|Publication number||US7651910 B2|
|Application number||US 10/150,623|
|Publication date||Jan 26, 2010|
|Filing date||May 17, 2002|
|Priority date||May 17, 2002|
|Also published as||US20030216000, US20060252207|
|Publication number||10150623, 150623, US 7651910 B2, US 7651910B2, US-B2-7651910, US7651910 B2, US7651910B2|
|Inventors||Kevin L. Beaman, Ronald A. Weimer|
|Original Assignee||Micron Technology, Inc.|
|Export Citation||BiBTeX, EndNote, RefMan|
|Patent Citations (15), Non-Patent Citations (2), Referenced by (5), Classifications (16), Legal Events (5)|
|External Links: USPTO, USPTO Assignment, Espacenet|
The invention pertains to methods of forming programmable memory devices, such as, for example, methods of forming erasable programmable read-only memory (EPROM) devices; electrically erasable programmable read-only (EEPROM) devices; and flash memory devices.
Programmable read-only memory devices have numerous applications in modern semiconductor structures. Among the devices which can be particularly useful are EPROM and EEPROM devices, which can store information in read-only format and yet enable the information stored therein to be erased by subjecting the memory devices to appropriate energy. The energy utilized to erase EPROM devices is typically ultraviolet (UV) radiation, whereas the energy utilized to erase EEPROM devices is electrical energy. A flash device is typically an EEPROM device, with the term “flash” indicating that the device can be erased within a time of less than or equal to 2 seconds.
It is desired to develop improved methods for forming programmable read-only memory devices.
In one aspect, the invention includes a method of forming a programmable memory device. A tunnel oxide is formed to be supported by a semiconductor substrate. A stack is formed over the tunnel oxide. The stack comprises a floating gate, dielectric mass and control gate. The stack has a top, and has opposing sidewalls extending downwardly from the top. The dielectric mass includes silicon nitride. Silicon nitride spacers are formed along sidewalls of the stack, and a silicon nitride cap is formed over a top of the stack. The silicon nitride within the dielectric mass, cap and/or sidewall spacers is formed from trichlorosilane and ammonia.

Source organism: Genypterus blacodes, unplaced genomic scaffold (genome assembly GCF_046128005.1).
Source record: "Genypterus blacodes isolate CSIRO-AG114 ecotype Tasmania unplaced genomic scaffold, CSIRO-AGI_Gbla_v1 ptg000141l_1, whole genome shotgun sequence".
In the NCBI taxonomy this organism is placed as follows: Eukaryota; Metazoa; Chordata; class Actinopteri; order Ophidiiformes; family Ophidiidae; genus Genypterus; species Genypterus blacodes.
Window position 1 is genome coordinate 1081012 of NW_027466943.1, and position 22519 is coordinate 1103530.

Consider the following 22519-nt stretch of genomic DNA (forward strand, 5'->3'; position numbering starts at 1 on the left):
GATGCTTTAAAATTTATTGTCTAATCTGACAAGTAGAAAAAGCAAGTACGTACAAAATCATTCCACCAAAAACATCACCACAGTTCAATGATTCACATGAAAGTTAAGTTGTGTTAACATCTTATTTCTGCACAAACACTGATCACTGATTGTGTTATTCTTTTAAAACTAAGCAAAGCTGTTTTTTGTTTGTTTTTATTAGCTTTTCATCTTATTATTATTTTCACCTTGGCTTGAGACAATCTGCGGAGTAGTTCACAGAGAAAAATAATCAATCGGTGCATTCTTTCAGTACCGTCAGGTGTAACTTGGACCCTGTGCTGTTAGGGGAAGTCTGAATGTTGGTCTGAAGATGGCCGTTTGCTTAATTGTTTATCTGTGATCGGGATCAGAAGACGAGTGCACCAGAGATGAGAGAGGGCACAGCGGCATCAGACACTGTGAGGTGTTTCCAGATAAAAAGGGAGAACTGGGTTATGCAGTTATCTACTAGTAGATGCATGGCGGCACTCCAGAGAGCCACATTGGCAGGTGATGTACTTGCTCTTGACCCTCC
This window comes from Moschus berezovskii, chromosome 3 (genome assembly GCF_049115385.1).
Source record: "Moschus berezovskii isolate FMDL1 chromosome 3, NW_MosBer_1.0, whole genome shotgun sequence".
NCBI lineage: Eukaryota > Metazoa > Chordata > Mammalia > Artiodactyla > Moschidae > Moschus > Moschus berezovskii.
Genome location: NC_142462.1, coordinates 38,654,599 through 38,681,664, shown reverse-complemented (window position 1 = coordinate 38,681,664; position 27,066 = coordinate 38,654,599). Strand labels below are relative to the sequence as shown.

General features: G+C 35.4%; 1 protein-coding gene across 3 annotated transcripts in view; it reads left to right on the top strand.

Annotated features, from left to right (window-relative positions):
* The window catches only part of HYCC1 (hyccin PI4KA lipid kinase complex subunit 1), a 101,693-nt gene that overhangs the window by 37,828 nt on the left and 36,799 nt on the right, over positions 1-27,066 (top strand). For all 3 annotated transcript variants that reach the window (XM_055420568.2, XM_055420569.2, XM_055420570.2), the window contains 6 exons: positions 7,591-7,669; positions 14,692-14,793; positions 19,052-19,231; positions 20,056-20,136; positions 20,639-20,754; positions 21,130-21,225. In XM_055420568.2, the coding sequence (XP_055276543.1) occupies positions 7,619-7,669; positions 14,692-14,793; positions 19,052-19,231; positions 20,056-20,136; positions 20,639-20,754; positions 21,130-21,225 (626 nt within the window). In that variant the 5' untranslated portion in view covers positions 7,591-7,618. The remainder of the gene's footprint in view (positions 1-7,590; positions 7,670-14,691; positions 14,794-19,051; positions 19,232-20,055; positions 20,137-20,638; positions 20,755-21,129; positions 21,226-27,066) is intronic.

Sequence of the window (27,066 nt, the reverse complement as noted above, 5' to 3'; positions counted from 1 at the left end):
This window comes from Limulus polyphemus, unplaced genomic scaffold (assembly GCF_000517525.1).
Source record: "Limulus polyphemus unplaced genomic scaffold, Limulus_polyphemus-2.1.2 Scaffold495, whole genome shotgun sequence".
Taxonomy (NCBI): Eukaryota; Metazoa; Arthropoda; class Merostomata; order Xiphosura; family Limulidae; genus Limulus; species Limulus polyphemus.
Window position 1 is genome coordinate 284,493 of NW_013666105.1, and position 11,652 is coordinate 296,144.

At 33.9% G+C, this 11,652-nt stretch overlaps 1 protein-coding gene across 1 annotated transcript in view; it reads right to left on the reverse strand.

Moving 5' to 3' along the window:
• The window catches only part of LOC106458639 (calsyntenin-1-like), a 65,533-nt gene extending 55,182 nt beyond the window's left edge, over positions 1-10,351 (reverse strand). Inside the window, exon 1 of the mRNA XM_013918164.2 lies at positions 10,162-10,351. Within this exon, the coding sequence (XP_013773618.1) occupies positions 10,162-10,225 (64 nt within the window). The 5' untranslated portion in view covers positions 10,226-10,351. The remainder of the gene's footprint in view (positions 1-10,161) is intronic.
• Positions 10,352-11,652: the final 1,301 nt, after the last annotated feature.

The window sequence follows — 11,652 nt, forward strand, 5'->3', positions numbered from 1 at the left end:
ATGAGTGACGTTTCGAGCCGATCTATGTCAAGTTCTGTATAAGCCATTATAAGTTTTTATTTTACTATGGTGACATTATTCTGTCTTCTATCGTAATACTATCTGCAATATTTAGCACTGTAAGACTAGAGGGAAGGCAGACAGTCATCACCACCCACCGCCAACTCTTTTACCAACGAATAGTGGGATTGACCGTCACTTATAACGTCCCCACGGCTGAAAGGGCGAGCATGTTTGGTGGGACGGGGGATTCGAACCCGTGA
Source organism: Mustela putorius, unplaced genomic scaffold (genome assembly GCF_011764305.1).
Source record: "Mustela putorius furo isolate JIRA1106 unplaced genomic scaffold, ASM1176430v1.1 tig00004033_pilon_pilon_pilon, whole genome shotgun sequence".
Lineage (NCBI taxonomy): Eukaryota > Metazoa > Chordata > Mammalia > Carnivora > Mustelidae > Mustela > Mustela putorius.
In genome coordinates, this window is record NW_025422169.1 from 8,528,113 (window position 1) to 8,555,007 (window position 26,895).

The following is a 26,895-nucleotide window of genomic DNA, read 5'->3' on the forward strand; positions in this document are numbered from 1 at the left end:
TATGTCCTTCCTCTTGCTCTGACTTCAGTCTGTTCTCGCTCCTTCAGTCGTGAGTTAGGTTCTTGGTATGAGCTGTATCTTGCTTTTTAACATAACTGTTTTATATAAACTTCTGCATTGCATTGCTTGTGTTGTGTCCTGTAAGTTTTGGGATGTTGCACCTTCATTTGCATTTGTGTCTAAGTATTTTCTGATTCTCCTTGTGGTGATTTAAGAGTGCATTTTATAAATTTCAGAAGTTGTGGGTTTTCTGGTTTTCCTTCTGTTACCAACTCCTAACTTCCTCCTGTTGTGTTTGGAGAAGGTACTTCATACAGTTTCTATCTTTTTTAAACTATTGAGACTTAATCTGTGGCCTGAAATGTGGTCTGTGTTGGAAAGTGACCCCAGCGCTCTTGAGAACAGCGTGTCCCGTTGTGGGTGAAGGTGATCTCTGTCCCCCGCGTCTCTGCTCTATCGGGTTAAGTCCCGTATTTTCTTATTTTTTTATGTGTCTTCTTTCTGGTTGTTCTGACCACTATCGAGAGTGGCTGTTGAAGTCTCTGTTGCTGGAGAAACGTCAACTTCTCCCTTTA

Preferred embodiments of the invention are described below with reference to the following accompanying drawings.
Exemplary aspects of the invention are described with reference to
A tunnel oxide layer 14 is formed over substrate 12. An exemplary oxide that can be utilized in layer 14 is silicon dioxide. In particular embodiments, tunnel oxide layer 14 can comprise, consist essentially of, or consist of silicon dioxide.
A stack 16 is formed over tunnel oxide layer 14. Stack 16 comprises a floating gate layer 18, a dielectric mass 20, and a control gate layer 22. Floating gate layer 18 and control gate layer 22 can comprise, consist essentially of, or consist of various conductive materials, including, for example, conductively-doped silicon. The conductively-doped silicon can be in the form of, for example, one or both of amorphous silicon and polycrystalline silicon. In particular aspects, control gate layer 22 and floating gate layer 18 can comprise the same compositions as one another, and in other aspects control gate layer 22 and floating gate layer 18 can comprise different compositions from one another. If one or both of floating gate layer 18 and control gate layer 22 comprises conductively-doped silicon, the dopant can be either n-type dopant or p-type dopant.